A group of caregivers and individuals living with dementia will have a new way to connect from the comfort of their own homes.
University of Manitoba researchers are ready to distribute 15 mobile, tablet-carrying "telepresence robots" to families provincewide.
Dr. Amine Choukou, an assistant professor in occupational therapy at the College of Rehabilitation Sciences, Rady Faculty of Health Sciences, is co-leading the pilot project with Dr. Reg Urbanowski, the college’s dean.
"This is about family caregiving," said Choukou. "We are thinking about a set of technology that will help the caregiver perform their duties or their roles with a family member living with dementia, but continue to enjoy their life, have a career, raise their own children."
The robot’s camera, screen and speaker system will put families face-to-face, virtually. Caregivers can drive the robot around and control the camera remotely from an app on a cellphone, tablet or computer.
When designing the devices, the team strived to simplify common scenarios between the two parties. A caregiver can check on a family member’s food supply, watch them take their medication or see if their home is clean and safe.
"The major point is to help increase the quality of life of both parties," Choukou said.
Patients living with one of the robots will have to do "almost nothing" to use it, Choukou said. "This is the beauty of telepresence robot."
The tablet attached to the robot answers calls automatically and eliminates the need for the person with dementia to navigate electronics.
One version of the robot can detect a patient’s voice and drive over to them. Each robot has a charging station, and some models will dock in independently.
The project is the first of its kind in Canada, Choukou said.
Choukou and Urbanowski are working with the Victoria General Hospital Foundation and other groups to place the robots with people who have mild dementia. During the six-month trial period, Choukou will ask families for feedback.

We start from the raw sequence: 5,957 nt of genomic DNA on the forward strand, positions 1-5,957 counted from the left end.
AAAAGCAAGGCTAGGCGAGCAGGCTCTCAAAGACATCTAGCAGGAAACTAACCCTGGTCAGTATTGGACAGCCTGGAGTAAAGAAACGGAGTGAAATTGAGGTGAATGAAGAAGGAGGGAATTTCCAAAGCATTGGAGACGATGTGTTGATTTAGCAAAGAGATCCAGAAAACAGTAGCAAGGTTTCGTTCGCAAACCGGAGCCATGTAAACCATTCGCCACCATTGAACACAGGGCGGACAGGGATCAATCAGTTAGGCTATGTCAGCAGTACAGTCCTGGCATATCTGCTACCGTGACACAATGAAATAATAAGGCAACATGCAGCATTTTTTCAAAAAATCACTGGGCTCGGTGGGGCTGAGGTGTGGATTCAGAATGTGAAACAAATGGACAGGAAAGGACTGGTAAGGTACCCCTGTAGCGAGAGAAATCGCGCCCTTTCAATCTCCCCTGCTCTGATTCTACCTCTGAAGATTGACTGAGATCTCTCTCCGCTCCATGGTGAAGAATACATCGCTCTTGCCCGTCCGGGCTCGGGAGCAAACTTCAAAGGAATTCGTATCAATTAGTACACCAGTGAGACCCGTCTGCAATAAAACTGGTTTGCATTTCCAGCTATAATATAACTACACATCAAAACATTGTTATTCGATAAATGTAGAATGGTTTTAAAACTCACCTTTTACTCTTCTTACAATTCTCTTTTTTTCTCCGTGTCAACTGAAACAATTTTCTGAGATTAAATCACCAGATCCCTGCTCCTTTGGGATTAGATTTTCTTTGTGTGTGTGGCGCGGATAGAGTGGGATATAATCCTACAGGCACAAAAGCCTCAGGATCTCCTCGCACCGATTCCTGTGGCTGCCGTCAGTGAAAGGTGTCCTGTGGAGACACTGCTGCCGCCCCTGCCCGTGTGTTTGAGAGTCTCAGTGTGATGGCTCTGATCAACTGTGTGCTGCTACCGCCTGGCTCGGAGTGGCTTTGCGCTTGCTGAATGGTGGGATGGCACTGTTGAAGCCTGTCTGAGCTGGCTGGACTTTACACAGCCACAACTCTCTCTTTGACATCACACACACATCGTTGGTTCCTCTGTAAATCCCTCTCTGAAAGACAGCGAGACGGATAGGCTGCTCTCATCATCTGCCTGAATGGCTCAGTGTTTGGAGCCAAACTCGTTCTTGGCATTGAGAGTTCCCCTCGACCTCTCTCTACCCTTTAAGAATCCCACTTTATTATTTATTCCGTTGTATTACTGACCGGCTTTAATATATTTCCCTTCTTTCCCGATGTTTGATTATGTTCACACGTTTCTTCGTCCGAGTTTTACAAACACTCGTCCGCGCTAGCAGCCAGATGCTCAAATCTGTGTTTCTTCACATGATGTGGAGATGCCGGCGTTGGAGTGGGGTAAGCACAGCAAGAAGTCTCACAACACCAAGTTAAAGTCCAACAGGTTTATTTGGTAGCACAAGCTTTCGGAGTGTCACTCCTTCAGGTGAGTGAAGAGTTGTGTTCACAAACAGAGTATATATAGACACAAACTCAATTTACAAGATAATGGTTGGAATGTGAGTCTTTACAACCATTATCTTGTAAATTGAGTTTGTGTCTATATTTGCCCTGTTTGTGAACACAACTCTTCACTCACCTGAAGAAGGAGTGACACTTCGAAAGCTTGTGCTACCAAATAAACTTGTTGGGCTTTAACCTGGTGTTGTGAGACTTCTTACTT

Researchers considered how privacy factors into the technology.
"Here we are talking about very intimate relationships between a person and a family member living with dementia," Choukou said.
He hopes families can have a little fun with the robot, too. He anticipates the robots will be a conduit for virtual gatherings, creating new ways for older adults to engage in family activities with younger generations from home.
When the six-month trial ends, families can keep the technology in their homes if the arrangement works well for them, Choukou said.
Research Manitoba, a provincial funding agency, and the Vic foundation are backing the project.
"We find this to be just a fantastically innovative project," said Karen Dunlop, Research Manitoba’s chief executive officer. "We’re just really excited to partner with an innovative foundation like (the Vic foundation) who’s focused on making the lives of Manitobans better."
Choukou and his collaborators were working on the telepresence robot before the pandemic began.
But considering the project is taking place during the pandemic adds extra interest because, more than ever, people are concerned about isolation, loneliness and independent living, Dunlop said.
She sees the robots project as a means for scientists to develop, manufacture and commercialize a Manitoba-made product.
Charlene Rocke, executive director of the foundation, takes a similar view of the project and anticipates the telepresence robots are the next step in modernizing how communities care for older adults.
"Our goal is to advance research and technology in Manitoba and continue the tradition we have in supporting people to live safely and independently," Rocke said.
Choukou and his team are working with the Research and Innovation in Technology Assisted Living and the Health Science Centre Foundation on another project that focuses on connecting health-care providers and community members.